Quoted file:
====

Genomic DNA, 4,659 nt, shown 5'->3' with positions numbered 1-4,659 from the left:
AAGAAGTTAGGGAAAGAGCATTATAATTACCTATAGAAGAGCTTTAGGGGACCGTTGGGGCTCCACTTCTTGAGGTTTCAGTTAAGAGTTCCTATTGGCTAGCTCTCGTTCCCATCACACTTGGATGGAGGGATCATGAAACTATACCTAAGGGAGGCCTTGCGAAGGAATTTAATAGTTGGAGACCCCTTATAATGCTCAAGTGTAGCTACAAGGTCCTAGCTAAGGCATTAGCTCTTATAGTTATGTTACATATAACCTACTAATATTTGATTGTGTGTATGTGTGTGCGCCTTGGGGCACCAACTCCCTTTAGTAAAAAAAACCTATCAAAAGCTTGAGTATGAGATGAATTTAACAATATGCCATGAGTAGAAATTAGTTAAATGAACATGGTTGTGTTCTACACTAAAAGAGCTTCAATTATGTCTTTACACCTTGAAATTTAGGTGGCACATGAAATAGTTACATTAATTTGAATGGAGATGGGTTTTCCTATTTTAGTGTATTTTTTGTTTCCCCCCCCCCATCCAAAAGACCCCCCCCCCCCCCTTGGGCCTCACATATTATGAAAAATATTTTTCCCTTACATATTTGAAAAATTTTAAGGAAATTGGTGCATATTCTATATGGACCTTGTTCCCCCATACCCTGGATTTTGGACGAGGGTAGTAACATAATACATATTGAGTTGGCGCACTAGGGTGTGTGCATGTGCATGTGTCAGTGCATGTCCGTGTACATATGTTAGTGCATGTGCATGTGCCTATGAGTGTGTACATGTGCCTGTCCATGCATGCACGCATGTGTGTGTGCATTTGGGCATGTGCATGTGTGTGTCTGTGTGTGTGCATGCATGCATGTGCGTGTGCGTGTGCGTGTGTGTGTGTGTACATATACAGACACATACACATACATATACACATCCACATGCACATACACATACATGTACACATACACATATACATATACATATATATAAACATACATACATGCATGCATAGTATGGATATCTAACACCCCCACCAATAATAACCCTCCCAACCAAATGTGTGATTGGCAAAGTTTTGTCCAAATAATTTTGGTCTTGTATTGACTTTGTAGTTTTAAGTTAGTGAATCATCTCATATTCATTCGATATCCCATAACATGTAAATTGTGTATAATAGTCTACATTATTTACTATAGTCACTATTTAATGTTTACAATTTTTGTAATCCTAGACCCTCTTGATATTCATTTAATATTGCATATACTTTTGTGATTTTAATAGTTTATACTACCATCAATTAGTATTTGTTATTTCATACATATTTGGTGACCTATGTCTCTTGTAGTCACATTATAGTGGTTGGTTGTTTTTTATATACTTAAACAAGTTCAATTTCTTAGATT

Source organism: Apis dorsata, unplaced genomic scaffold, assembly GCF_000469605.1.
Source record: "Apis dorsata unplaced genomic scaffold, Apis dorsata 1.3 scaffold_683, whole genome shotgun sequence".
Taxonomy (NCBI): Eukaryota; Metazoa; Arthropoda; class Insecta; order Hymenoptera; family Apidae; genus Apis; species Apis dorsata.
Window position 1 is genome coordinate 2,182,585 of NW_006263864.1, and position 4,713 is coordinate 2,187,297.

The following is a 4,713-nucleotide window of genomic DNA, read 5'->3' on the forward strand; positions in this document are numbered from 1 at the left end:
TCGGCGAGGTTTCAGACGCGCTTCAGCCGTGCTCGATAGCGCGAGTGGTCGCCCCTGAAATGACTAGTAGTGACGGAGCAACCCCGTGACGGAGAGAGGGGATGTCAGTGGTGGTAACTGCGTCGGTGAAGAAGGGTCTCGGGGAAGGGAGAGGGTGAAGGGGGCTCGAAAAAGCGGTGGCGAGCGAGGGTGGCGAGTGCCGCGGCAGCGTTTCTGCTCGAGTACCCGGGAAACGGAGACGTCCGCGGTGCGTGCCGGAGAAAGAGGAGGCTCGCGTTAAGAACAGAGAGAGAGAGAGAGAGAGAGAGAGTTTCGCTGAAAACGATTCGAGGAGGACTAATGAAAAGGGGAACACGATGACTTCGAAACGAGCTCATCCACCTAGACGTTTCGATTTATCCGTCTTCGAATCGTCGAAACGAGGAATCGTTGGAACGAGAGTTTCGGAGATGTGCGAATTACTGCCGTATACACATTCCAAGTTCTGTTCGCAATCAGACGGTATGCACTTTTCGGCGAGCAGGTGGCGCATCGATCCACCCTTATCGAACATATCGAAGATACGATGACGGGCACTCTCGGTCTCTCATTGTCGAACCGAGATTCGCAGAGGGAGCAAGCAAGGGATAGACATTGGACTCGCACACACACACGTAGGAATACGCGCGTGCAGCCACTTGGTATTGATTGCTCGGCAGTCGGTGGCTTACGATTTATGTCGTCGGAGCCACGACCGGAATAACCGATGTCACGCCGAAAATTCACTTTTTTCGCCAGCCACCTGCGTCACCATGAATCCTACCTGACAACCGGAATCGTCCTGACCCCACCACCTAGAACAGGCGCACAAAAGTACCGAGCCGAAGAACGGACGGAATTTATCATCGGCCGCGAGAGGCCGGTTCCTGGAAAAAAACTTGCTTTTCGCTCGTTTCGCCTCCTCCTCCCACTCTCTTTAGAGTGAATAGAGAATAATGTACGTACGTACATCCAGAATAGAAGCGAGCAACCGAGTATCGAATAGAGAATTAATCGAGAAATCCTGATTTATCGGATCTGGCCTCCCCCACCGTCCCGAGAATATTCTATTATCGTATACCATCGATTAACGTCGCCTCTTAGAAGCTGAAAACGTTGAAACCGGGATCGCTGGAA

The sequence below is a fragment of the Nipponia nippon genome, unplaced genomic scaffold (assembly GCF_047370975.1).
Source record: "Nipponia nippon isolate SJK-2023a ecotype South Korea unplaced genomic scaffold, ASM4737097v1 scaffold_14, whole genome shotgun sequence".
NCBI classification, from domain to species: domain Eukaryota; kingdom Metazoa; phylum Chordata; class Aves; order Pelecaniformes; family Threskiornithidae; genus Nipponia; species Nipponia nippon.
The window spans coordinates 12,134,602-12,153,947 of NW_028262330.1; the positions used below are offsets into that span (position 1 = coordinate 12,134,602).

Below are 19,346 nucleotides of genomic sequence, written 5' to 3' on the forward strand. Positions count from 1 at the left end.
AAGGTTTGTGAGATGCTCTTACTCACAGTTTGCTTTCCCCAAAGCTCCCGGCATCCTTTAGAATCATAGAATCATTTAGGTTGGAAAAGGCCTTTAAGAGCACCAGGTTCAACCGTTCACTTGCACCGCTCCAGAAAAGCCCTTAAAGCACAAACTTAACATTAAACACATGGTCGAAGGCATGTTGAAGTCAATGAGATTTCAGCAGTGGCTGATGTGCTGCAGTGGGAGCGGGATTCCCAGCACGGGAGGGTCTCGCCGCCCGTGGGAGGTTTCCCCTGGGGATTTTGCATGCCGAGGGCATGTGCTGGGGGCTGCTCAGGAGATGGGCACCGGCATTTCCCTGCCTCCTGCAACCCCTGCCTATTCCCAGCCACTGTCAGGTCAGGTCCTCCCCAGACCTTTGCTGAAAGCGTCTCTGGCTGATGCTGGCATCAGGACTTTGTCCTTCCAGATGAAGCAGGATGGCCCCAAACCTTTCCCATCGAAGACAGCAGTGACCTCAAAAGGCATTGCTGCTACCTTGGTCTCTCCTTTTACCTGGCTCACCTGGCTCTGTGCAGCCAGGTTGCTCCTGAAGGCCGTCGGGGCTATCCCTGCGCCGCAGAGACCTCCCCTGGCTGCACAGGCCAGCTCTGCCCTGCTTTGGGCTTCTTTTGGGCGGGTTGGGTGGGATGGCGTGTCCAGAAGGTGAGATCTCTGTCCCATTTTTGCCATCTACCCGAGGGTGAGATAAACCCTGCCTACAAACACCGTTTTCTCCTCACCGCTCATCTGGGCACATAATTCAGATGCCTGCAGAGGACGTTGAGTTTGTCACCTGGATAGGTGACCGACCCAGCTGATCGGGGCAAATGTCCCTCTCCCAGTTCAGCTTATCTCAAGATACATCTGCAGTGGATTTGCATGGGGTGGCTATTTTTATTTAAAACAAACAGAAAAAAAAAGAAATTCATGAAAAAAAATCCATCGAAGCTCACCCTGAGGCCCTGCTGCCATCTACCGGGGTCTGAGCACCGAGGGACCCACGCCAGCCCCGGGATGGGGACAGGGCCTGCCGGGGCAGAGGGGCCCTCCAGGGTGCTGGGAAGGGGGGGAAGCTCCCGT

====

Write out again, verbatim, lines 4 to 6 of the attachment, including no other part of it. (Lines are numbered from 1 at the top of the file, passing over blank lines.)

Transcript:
Source record: "Apis dorsata unplaced genomic scaffold, Apis dorsata 1.3 scaffold_683, whole genome shotgun sequence".
Taxonomy (NCBI): Eukaryota; Metazoa; Arthropoda; class Insecta; order Hymenoptera; family Apidae; genus Apis; species Apis dorsata.
Window position 1 is genome coordinate 2,182,585 of NW_006263864.1, and position 4,713 is coordinate 2,187,297.